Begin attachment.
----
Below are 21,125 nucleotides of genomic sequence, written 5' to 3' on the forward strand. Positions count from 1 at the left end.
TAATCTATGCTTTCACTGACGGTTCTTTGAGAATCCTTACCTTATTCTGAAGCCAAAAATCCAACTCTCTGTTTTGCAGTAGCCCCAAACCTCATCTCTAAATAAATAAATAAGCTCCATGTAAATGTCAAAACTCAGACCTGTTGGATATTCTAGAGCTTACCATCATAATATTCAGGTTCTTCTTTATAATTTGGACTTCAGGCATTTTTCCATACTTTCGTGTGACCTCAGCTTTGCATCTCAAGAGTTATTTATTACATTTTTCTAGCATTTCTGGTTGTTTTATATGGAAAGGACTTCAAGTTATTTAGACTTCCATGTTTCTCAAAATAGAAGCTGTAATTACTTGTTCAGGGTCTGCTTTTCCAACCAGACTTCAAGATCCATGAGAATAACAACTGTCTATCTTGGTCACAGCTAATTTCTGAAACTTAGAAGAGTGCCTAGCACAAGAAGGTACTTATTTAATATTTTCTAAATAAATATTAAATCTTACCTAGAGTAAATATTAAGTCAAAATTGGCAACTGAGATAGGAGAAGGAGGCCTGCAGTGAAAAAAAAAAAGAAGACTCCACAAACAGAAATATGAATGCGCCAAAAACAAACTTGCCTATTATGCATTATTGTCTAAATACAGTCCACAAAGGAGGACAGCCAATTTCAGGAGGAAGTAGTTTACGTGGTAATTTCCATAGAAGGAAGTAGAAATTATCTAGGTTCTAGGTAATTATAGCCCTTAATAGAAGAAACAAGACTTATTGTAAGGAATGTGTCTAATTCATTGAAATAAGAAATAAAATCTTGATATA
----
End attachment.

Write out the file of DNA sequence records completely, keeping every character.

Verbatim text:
Below are 21,125 nucleotides of genomic sequence, written 5' to 3' on the forward strand. Positions count from 1 at the left end.
TAATCTATGCTTTCACTGACGGTTCTTTGAGAATCCTTACCTTATTCTGAAGCCAAAAATCCAACTCTCTGTTTTGCAGTAGCCCCAAACCTCATCTCTAAATAAATAAATAAGCTCCATGTAAATGTCAAAACTCAGACCTGTTGGATATTCTAGAGCTTACCATCATAATATTCAGGTTCTTCTTTATAATTTGGACTTCAGGCATTTTTCCATACTTTCGTGTGACCTCAGCTTTGCATCTCAAGAGTTATTTATTACATTTTTCTAGCATTTCTGGTTGTTTTATATGGAAAGGACTTCAAGTTATTTAGACTTCCATGTTTCTCAAAATAGAAGCTGTAATTACTTGTTCAGGGTCTGCTTTTCCAACCAGACTTCAAGATCCATGAGAATAACAACTGTCTATCTTGGTCACAGCTAATTTCTGAAACTTAGAAGAGTGCCTAGCACAAGAAGGTACTTATTTAATATTTTCTAAATAAATATTAAATCTTACCTAGAGTAAATATTAAGTCAAAATTGGCAACTGAGATAGGAGAAGGAGGCCTGCAGTGAAAAAAAAAAAGAAGACTCCACAAACAGAAATATGAATGCGCCAAAAACAAACTTGCCTATTATGCATTATTGTCTAAATACAGTCCACAAAGGAGGACAGCCAATTTCAGGAGGAAGTAGTTTACGTGGTAATTTCCATAGAAGGAAGTAGAAATTATCTAGGTTCTAGGTAATTATAGCCCTTAATAGAAGAAACAAGACTTATTGTAAGGAATGTGTCTAATTCATTGAAATAAGAAATAAAATCTTGATATA